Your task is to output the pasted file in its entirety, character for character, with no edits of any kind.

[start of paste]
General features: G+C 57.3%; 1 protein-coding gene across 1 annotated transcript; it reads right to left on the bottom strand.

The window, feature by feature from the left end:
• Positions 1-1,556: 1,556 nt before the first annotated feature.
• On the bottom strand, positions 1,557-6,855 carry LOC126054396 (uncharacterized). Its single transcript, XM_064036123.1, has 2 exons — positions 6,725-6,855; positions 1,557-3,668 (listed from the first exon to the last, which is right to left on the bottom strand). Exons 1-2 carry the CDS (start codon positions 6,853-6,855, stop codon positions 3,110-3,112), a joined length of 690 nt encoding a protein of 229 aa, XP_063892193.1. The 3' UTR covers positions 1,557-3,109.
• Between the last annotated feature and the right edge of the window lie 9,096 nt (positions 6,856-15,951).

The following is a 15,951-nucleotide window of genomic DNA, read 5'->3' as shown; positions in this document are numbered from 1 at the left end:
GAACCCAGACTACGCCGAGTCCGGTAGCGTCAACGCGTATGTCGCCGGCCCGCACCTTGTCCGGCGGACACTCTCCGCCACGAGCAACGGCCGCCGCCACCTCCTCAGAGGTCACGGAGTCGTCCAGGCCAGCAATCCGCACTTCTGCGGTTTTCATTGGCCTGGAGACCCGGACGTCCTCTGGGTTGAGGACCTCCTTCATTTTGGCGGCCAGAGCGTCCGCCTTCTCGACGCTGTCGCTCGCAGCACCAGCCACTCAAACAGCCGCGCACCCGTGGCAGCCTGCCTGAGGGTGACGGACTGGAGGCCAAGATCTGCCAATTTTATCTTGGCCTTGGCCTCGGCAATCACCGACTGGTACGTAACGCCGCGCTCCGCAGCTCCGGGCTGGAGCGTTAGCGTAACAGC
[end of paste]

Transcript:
General features: G+C 57.3%; 1 protein-coding gene across 1 annotated transcript; it reads right to left on the bottom strand.

The window, feature by feature from the left end:
• Positions 1-1,556: 1,556 nt before the first annotated feature.
• On the bottom strand, positions 1,557-6,855 carry LOC126054396 (uncharacterized). Its single transcript, XM_064036123.1, has 2 exons — positions 6,725-6,855; positions 1,557-3,668 (listed from the first exon to the last, which is right to left on the bottom strand). Exons 1-2 carry the CDS (start codon positions 6,853-6,855, stop codon positions 3,110-3,112), a joined length of 690 nt encoding a protein of 229 aa, XP_063892193.1. The 3' UTR covers positions 1,557-3,109.
• Between the last annotated feature and the right edge of the window lie 9,096 nt (positions 6,856-15,951).

The following is a 15,951-nucleotide window of genomic DNA, read 5'->3' as shown; positions in this document are numbered from 1 at the left end:
GAACCCAGACTACGCCGAGTCCGGTAGCGTCAACGCGTATGTCGCCGGCCCGCACCTTGTCCGGCGGACACTCTCCGCCACGAGCAACGGCCGCCGCCACCTCCTCAGAGGTCACGGAGTCGTCCAGGCCAGCAATCCGCACTTCTGCGGTTTTCATTGGCCTGGAGACCCGGACGTCCTCTGGGTTGAGGACCTCCTTCATTTTGGCGGCCAGAGCGTCCGCCTTCTCGACGCTGTCGCTCGCAGCACCAGCCACTCAAACAGCCGCGCACCCGTGGCAGCCTGCCTGAGGGTGACGGACTGGAGGCCAAGATCTGCCAATTTTATCTTGGCCTTGGCCTCGGCAATCACCGACTGGTACGTAACGCCGCGCTCCGCAGCTCCGGGCTGGAGCGTTAGCGTAACAGC